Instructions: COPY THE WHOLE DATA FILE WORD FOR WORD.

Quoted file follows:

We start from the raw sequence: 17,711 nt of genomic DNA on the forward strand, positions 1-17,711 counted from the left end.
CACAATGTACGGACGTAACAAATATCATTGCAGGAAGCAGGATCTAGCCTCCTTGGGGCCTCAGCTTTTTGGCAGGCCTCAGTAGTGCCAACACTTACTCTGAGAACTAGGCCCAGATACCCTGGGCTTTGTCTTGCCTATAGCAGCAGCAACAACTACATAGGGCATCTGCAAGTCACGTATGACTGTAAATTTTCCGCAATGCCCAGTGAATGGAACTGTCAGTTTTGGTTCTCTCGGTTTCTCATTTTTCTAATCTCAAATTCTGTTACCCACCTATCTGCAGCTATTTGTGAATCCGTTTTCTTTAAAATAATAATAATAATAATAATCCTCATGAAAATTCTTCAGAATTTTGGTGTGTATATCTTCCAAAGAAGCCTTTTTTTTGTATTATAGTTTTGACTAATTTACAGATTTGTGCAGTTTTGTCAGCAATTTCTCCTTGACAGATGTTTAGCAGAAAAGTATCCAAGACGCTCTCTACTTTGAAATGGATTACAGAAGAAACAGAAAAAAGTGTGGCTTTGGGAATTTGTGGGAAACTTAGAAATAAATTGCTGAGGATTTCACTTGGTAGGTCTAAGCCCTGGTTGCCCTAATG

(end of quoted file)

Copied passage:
We start from the raw sequence: 17,711 nt of genomic DNA on the forward strand, positions 1-17,711 counted from the left end.
CACAATGTACGGACGTAACAAATATCATTGCAGGAAGCAGGATCTAGCCTCCTTGGGGCCTCAGCTTTTTGGCAGGCCTCAGTAGTGCCAACACTTACTCTGAGAACTAGGCCCAGATACCCTGGGCTTTGTCTTGCCTATAGCAGCAGCAACAACTACATAGGGCATCTGCAAGTCACGTATGACTGTAAATTTTCCGCAATGCCCAGTGAATGGAACTGTCAGTTTTGGTTCTCTCGGTTTCTCATTTTTCTAATCTCAAATTCTGTTACCCACCTATCTGCAGCTATTTGTGAATCCGTTTTCTTTAAAATAATAATAATAATAATAATCCTCATGAAAATTCTTCAGAATTTTGGTGTGTATATCTTCCAAAGAAGCCTTTTTTTTGTATTATAGTTTTGACTAATTTACAGATTTGTGCAGTTTTGTCAGCAATTTCTCCTTGACAGATGTTTAGCAGAAAAGTATCCAAGACGCTCTCTACTTTGAAATGGATTACAGAAGAAACAGAAAAAAGTGTGGCTTTGGGAATTTGTGGGAAACTTAGAAATAAATTGCTGAGGATTTCACTTGGTAGGTCTAAGCCCTGGTTGCCCTAATG